Althought it’s possible that a previous settlement existed, the history that we can prove about the castle of Valderrobres, began at the end of the twelfth century. At that time, the war between the Christian kingdoms and the Muslims reached this area and a small defensive tower was built to protect the frontier, marked by the river Matarraña.
When the war ended in the area, the king Alfonso II donated these lands to the bishopric of Zaragoza, but the bishop wasn’t interested in the area and this was subinfeudated to Fortun Robert, a former canon of the cathedral of Zaragoza.

Fortun`s daughter Sancha was married with a member of the family Oteyza and this family ruled the area until the fourteenth century, when the last of his members died without heirs. At that point, the crown and the bishopric fought to get these lands again, and finally, the bishop paid to the king a small fortune to be once again the ruler of this area.
The bishops decided to rebuild the ancient defensive structure and transform it into a residential palace.
Pedro lope de Luna was the bishop who began the transformation. Between 1314 and 1348, he built the ground floor of the castle around the original fortress. He began the construction of the gothic church too. Then, in 1390 García Fernandez de Heredia reformed the ground floor and built the first floor and at least, a part of the third one. Today we can see his coat of arms above the main door of the castle, and in the first two floors.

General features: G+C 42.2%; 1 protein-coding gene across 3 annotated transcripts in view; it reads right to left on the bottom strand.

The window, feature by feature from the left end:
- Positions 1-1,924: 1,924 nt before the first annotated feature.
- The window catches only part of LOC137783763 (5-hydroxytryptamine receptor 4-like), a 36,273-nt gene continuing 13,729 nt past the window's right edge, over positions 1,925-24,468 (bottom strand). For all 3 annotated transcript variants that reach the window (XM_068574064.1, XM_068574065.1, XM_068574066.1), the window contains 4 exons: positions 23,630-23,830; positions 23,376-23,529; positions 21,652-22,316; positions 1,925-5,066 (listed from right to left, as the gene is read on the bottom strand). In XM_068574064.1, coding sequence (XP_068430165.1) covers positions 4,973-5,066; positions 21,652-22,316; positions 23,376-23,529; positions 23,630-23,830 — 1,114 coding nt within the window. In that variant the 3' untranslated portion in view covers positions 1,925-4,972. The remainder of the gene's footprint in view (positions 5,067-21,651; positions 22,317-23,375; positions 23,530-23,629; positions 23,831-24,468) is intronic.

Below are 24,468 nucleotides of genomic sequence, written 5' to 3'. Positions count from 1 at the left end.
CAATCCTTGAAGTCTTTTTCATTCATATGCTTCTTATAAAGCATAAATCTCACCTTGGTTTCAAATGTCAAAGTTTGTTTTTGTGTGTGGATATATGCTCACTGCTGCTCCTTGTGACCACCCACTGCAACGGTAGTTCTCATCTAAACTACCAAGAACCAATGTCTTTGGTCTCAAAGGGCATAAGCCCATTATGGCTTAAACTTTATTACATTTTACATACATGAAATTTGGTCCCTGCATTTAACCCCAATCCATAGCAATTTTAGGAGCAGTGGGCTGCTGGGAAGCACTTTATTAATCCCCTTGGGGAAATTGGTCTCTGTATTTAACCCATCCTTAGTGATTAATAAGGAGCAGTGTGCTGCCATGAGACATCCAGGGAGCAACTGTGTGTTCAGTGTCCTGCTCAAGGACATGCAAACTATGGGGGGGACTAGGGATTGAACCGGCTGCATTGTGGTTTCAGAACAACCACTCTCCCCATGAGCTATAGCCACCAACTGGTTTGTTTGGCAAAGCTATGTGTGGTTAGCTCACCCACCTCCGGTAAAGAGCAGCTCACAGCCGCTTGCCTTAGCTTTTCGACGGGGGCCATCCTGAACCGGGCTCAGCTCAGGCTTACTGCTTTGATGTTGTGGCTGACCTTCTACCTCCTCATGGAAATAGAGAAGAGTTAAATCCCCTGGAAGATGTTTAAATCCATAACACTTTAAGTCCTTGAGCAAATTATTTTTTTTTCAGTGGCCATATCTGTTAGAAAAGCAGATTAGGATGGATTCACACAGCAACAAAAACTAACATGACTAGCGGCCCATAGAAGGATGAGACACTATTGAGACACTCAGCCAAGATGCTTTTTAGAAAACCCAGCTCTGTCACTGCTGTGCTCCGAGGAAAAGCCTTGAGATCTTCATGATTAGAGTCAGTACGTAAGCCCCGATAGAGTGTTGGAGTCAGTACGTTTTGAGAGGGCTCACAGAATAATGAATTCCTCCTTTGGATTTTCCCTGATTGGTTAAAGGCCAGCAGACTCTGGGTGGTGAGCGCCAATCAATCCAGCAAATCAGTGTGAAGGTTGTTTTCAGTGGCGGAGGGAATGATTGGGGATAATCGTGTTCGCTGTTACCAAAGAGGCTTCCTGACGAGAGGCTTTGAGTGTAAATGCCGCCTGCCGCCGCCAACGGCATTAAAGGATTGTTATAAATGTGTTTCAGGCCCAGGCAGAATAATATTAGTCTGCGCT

But Bishopric Fernandez de Heredia was assassinated in 1411, and it was left to others finish the Job.  Between 1431 and 1456, Dalmau de Mur and Cervellon finished the third floor. He ended the tower bell and the gothic church too.

In 1539 Don Hernando de Aragon undertook additional contributions and details. The Last archbishop who inhabited the castle was Don Juan Cebrian in 1656.

Then, the castle was abandoned and in the nineteenth century became a property of the state; which meant that no one took care of him. During about two centuries, people could go to the castle and take everything they needed, from wood from the ceilings, to stones from its walls.
The castle was restored in the eighties between 1982 and 1983, and today is a place for cultural events, tourism, musical concerts, exhibitions, and much more.

Picture of the Archbishop Garcia Fernandez de Heredia preserved in the church museum of Munébrega (Zaragoza)





The first room we come to, is the hall. A square reception room with a large central diaphragm arch that served as the entranceway to the castle for the nobility. In the left wall, there is a doorway leading to the Stables, which is a rectangular room with a barrel-vaulted ceiling and three splayed windows. This area of the castle now hosts art or anthropological exhibitions.
At the back of the room, in the centre of the wall, there is a door with semicircular arch that leads to the stablemen’s room also displaying a barrel-vaulted ceiling.

This is the room where today we can see a short documentary that introduces us to the visit.